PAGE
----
An international conference at the University of Regina from July 23 to 25, 2015, will explore ways of measuring the impact of research and being more accountable to the public.
“We have to rethink what forms the products of research will take. Peer-reviewed journal articles may not always be appropriate or even desirable,” explains Dr. Marc Spooner, a professor of Education at the University of Regina and a co-organizer of the event along with Dr. James McNinch.
About 20 world-class guest speakers from Canada, New Zealand, the United Kingdom and the United States will be making presentations. More than 100 guests are expected to attend the event, including university presidents, professors, community members, government officials.
“Also, we have to do a better job of engaging the public,” says Dr. Spooner. “We have to be effective at explaining and disseminating our research findings both to the public and also to policy makers, stakeholders, government – including public talks, not just at the university but in our communities as well.”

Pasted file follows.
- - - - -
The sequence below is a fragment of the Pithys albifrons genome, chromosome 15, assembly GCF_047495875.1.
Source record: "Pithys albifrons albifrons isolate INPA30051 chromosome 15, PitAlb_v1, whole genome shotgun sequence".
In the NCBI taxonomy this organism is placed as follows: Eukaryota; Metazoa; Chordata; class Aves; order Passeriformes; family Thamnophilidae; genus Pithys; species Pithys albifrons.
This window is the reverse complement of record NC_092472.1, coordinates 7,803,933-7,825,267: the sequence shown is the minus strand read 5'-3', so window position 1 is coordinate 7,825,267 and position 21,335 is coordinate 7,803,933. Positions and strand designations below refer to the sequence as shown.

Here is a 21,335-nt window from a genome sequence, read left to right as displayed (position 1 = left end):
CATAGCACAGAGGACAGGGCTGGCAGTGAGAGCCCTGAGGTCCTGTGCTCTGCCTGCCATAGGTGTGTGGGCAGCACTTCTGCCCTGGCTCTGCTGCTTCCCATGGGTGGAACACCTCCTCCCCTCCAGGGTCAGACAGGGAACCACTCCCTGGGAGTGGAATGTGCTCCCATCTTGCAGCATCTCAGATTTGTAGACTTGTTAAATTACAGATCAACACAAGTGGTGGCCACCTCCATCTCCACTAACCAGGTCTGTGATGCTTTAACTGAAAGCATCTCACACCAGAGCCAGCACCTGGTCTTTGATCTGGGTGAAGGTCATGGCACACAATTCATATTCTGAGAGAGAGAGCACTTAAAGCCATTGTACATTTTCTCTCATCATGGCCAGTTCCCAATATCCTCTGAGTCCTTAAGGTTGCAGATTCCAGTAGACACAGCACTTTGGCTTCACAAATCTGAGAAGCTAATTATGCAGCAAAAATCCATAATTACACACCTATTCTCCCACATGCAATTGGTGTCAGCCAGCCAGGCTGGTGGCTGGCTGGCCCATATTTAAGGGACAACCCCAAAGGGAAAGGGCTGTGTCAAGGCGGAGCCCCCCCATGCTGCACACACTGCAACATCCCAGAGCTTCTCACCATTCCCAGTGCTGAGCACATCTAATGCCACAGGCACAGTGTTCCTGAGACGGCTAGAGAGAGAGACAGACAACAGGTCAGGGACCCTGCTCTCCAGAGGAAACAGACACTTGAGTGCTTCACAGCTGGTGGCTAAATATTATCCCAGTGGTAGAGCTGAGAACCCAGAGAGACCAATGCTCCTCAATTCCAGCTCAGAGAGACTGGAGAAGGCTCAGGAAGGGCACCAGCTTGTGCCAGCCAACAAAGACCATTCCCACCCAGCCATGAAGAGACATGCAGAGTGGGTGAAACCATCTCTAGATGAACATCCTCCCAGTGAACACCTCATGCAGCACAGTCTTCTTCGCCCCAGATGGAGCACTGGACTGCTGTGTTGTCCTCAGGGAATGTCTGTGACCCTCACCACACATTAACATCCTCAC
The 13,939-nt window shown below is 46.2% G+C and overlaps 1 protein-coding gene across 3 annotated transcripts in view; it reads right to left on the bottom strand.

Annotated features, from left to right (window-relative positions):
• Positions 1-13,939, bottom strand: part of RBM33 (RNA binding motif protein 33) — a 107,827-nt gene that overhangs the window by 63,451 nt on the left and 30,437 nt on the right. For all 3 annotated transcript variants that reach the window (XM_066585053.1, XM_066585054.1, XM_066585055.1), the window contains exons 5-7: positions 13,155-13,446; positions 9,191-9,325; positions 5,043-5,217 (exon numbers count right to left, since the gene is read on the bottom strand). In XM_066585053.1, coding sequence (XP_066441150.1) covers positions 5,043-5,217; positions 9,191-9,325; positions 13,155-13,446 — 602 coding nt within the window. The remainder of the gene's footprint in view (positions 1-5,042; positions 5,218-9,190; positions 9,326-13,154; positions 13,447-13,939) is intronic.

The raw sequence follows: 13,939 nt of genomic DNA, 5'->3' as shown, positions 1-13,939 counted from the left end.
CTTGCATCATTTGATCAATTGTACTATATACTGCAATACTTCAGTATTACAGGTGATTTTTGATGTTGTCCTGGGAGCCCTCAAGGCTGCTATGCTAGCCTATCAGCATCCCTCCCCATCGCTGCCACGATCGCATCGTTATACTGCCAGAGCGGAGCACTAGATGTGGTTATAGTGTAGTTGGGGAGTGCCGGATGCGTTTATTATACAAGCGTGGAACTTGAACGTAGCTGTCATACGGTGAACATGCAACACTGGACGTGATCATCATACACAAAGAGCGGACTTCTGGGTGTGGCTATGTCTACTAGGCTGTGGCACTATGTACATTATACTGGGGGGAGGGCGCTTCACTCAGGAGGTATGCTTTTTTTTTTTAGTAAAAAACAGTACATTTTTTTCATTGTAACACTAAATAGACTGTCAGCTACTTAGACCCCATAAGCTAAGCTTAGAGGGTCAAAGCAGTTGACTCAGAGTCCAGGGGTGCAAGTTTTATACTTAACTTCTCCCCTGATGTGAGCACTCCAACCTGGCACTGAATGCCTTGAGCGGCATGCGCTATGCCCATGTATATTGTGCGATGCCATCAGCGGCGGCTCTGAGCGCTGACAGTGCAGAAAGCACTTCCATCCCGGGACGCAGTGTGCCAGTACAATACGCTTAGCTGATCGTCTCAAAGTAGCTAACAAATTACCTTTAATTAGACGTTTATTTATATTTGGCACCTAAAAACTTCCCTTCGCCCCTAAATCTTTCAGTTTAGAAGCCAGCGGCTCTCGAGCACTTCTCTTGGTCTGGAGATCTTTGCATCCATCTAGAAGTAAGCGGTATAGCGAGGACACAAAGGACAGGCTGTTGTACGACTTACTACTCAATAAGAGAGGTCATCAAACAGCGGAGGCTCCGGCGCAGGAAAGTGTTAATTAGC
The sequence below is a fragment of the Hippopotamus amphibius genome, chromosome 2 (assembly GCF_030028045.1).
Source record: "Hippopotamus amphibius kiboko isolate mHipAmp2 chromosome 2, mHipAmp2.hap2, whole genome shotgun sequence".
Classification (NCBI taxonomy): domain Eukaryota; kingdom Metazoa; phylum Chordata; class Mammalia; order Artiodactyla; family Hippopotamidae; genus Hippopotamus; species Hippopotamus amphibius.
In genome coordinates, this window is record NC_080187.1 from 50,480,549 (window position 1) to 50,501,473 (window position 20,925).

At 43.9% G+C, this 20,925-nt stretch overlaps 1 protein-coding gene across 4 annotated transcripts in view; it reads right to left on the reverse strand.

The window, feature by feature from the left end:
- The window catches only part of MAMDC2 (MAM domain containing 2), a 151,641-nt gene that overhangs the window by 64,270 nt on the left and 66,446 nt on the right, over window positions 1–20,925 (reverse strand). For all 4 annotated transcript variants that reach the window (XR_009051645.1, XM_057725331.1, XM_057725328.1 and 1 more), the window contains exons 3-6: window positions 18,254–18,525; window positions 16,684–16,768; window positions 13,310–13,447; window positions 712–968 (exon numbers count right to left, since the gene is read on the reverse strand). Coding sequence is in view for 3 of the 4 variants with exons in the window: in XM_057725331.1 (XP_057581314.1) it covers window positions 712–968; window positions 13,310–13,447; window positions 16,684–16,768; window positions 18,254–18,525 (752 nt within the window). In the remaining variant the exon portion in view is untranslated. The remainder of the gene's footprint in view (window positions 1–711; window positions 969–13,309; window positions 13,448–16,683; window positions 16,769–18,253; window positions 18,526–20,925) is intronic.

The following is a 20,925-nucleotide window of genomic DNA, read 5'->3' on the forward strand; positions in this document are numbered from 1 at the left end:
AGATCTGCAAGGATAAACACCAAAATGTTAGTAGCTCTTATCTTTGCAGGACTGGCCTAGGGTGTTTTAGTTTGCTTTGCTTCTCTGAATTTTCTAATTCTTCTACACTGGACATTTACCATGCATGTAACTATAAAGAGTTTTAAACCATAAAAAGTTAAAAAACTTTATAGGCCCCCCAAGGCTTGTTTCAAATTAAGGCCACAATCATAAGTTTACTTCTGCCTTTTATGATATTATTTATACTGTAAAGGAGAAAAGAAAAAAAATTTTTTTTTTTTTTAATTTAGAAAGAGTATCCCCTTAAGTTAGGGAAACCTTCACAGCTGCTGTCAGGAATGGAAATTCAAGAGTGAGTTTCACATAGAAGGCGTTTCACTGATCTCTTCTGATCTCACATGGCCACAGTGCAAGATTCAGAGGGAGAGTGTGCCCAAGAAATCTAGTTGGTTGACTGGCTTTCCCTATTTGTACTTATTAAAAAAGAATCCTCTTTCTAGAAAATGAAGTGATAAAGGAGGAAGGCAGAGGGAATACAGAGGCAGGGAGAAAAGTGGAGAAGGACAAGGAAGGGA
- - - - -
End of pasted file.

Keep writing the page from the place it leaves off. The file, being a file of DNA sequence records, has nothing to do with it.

Dr. Spooner says it’s significant that this important international event is taking place at the University of Regina.
“The U of R is innovative and fresh enough in our thinking to dare to have these perhaps difficult conversations about what counts as research and why. It’s the same with research impact. We are nimble, open-minded, and creative. We are bold enough to challenge the status quo, to interrogate tradition, and to trust open dialogue.”
Dr. Spooner believes that what counts as scholarly impact must continue to evolve.
“Important advances in community-based and participatory approaches to research – which involve our communities – continue to develop and become a more commonly applied type of scholarship,” he says.
“It means we are at the forefront of examining research impact and of engaging in meaningful scholarship. We have the opportunity to be a national and international leader in supporting and rewarding the wide array of valuable scholarship in all its manifestations our world so desperately needs,” he adds.
Reposted from U of R Feature Stories
By Dale Johnson